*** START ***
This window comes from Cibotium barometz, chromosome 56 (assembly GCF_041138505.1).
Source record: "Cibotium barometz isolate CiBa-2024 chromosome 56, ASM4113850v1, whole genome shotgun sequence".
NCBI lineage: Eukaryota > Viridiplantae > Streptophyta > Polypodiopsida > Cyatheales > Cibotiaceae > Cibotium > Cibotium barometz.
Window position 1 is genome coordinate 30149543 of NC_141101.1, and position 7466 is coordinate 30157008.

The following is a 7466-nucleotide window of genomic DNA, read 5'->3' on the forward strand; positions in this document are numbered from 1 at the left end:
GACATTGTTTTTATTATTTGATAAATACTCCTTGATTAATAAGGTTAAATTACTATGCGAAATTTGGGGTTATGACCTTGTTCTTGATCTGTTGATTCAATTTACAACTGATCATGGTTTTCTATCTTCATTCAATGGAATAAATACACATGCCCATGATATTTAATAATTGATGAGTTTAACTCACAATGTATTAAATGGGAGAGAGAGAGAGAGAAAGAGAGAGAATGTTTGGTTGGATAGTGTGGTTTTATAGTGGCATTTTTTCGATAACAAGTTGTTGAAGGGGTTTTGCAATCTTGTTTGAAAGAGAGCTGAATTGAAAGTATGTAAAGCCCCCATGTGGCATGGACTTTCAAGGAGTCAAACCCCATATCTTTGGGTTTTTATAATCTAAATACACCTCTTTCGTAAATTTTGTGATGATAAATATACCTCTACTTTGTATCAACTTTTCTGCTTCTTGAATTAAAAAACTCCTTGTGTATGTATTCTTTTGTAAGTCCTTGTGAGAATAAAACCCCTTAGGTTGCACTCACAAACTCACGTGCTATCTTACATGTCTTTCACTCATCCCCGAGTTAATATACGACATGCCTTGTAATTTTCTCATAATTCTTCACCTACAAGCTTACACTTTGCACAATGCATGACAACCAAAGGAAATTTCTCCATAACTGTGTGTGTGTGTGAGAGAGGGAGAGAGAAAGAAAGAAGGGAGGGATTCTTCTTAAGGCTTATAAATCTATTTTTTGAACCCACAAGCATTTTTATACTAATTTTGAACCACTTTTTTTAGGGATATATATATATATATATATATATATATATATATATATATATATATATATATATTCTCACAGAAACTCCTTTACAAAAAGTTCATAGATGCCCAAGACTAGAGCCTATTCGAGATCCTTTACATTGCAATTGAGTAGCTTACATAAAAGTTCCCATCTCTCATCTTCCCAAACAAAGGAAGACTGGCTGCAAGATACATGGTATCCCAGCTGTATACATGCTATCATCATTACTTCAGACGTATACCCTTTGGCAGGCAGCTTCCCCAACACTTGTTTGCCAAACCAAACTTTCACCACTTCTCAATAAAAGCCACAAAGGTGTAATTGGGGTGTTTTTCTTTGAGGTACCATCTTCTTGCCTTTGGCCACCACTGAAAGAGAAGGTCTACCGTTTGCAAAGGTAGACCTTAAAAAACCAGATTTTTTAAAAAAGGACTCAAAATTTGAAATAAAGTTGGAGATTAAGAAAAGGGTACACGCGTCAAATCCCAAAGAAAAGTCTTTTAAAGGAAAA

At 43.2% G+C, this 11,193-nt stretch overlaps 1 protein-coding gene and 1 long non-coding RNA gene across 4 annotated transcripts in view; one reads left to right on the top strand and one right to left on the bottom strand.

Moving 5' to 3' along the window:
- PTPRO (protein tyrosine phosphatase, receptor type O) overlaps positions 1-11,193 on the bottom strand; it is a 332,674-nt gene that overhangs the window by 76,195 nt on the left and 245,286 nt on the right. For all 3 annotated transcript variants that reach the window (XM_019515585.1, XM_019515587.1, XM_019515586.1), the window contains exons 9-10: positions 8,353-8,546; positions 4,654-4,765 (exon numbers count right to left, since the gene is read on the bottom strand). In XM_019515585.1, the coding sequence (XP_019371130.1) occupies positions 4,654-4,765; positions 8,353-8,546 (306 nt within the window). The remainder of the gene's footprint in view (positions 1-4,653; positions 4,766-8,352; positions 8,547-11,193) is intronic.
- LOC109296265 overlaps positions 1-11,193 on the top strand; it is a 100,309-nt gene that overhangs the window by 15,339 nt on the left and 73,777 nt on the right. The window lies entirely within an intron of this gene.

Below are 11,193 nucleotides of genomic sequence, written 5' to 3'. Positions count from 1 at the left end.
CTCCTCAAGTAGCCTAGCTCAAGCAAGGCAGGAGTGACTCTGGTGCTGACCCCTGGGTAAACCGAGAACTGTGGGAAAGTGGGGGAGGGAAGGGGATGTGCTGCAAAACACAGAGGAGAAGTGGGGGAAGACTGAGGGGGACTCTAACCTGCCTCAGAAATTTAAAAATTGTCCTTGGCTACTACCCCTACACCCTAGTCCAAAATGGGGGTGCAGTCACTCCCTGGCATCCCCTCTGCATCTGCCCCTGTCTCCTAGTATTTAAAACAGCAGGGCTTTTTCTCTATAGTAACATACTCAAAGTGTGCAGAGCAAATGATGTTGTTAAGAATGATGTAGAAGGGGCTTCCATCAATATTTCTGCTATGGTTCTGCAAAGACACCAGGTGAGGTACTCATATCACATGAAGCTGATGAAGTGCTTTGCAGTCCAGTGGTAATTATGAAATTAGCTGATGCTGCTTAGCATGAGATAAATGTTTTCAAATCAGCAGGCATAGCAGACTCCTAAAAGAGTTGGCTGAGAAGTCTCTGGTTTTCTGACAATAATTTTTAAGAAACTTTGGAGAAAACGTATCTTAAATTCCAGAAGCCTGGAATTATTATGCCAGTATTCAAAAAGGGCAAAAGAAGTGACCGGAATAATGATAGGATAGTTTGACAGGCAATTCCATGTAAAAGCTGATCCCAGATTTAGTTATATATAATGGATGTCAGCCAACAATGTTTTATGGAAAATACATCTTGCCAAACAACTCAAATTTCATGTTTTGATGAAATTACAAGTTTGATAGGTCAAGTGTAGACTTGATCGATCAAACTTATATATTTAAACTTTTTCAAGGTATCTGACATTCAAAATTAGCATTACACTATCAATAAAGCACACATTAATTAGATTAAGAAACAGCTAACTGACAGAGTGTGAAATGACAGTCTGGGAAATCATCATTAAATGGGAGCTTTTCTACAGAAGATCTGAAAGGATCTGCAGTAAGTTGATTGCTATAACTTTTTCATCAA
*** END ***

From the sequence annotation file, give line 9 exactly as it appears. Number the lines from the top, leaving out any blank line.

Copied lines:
- PTPRO (protein tyrosine phosphatase, receptor type O) overlaps positions 1-11,193 on the bottom strand; it is a 332,674-nt gene that overhangs the window by 76,195 nt on the left and 245,286 nt on the right. For all 3 annotated transcript variants that reach the window (XM_019515585.1, XM_019515587.1, XM_019515586.1), the window contains exons 9-10: positions 8,353-8,546; positions 4,654-4,765 (exon numbers count right to left, since the gene is read on the bottom strand). In XM_019515585.1, the coding sequence (XP_019371130.1) occupies positions 4,654-4,765; positions 8,353-8,546 (306 nt within the window). The remainder of the gene's footprint in view (positions 1-4,653; positions 4,766-8,352; positions 8,547-11,193) is intronic.